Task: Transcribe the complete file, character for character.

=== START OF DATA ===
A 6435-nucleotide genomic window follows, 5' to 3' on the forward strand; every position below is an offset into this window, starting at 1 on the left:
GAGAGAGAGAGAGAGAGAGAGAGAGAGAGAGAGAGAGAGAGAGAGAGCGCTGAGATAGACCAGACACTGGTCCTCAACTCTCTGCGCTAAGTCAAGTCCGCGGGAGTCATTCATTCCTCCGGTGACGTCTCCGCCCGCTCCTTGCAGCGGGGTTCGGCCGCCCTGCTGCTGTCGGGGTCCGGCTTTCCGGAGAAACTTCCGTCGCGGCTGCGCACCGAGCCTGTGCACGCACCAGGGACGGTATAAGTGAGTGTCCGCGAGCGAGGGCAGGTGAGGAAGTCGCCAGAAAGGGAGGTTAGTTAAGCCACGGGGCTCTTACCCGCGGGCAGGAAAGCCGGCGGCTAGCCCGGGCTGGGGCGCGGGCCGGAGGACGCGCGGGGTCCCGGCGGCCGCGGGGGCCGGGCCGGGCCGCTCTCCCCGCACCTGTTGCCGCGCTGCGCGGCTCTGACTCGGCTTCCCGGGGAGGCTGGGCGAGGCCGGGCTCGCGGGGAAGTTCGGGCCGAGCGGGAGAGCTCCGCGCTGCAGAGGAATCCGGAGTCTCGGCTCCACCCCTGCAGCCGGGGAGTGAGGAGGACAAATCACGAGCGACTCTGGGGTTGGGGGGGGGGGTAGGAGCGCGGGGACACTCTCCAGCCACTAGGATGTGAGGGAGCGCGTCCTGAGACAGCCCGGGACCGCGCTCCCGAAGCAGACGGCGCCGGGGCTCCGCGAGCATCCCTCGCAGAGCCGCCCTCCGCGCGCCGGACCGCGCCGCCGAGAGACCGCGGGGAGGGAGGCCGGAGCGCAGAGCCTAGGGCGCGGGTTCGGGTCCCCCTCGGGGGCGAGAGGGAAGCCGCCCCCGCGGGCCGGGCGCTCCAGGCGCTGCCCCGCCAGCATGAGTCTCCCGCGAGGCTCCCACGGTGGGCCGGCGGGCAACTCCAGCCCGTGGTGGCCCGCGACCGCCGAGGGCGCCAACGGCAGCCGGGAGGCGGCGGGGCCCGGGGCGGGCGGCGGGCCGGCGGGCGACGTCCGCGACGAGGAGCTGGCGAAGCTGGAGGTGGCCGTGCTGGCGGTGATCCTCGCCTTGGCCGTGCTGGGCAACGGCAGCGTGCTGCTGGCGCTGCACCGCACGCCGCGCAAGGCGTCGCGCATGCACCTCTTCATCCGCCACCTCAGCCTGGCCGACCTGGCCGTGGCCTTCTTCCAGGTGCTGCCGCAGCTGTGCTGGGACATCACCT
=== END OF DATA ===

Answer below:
A 6435-nucleotide genomic window follows, 5' to 3' on the forward strand; every position below is an offset into this window, starting at 1 on the left:
GAGAGAGAGAGAGAGAGAGAGAGAGAGAGAGAGAGAGAGAGAGAGAGCGCTGAGATAGACCAGACACTGGTCCTCAACTCTCTGCGCTAAGTCAAGTCCGCGGGAGTCATTCATTCCTCCGGTGACGTCTCCGCCCGCTCCTTGCAGCGGGGTTCGGCCGCCCTGCTGCTGTCGGGGTCCGGCTTTCCGGAGAAACTTCCGTCGCGGCTGCGCACCGAGCCTGTGCACGCACCAGGGACGGTATAAGTGAGTGTCCGCGAGCGAGGGCAGGTGAGGAAGTCGCCAGAAAGGGAGGTTAGTTAAGCCACGGGGCTCTTACCCGCGGGCAGGAAAGCCGGCGGCTAGCCCGGGCTGGGGCGCGGGCCGGAGGACGCGCGGGGTCCCGGCGGCCGCGGGGGCCGGGCCGGGCCGCTCTCCCCGCACCTGTTGCCGCGCTGCGCGGCTCTGACTCGGCTTCCCGGGGAGGCTGGGCGAGGCCGGGCTCGCGGGGAAGTTCGGGCCGAGCGGGAGAGCTCCGCGCTGCAGAGGAATCCGGAGTCTCGGCTCCACCCCTGCAGCCGGGGAGTGAGGAGGACAAATCACGAGCGACTCTGGGGTTGGGGGGGGGGGTAGGAGCGCGGGGACACTCTCCAGCCACTAGGATGTGAGGGAGCGCGTCCTGAGACAGCCCGGGACCGCGCTCCCGAAGCAGACGGCGCCGGGGCTCCGCGAGCATCCCTCGCAGAGCCGCCCTCCGCGCGCCGGACCGCGCCGCCGAGAGACCGCGGGGAGGGAGGCCGGAGCGCAGAGCCTAGGGCGCGGGTTCGGGTCCCCCTCGGGGGCGAGAGGGAAGCCGCCCCCGCGGGCCGGGCGCTCCAGGCGCTGCCCCGCCAGCATGAGTCTCCCGCGAGGCTCCCACGGTGGGCCGGCGGGCAACTCCAGCCCGTGGTGGCCCGCGACCGCCGAGGGCGCCAACGGCAGCCGGGAGGCGGCGGGGCCCGGGGCGGGCGGCGGGCCGGCGGGCGACGTCCGCGACGAGGAGCTGGCGAAGCTGGAGGTGGCCGTGCTGGCGGTGATCCTCGCCTTGGCCGTGCTGGGCAACGGCAGCGTGCTGCTGGCGCTGCACCGCACGCCGCGCAAGGCGTCGCGCATGCACCTCTTCATCCGCCACCTCAGCCTGGCCGACCTGGCCGTGGCCTTCTTCCAGGTGCTGCCGCAGCTGTGCTGGGACATCACCT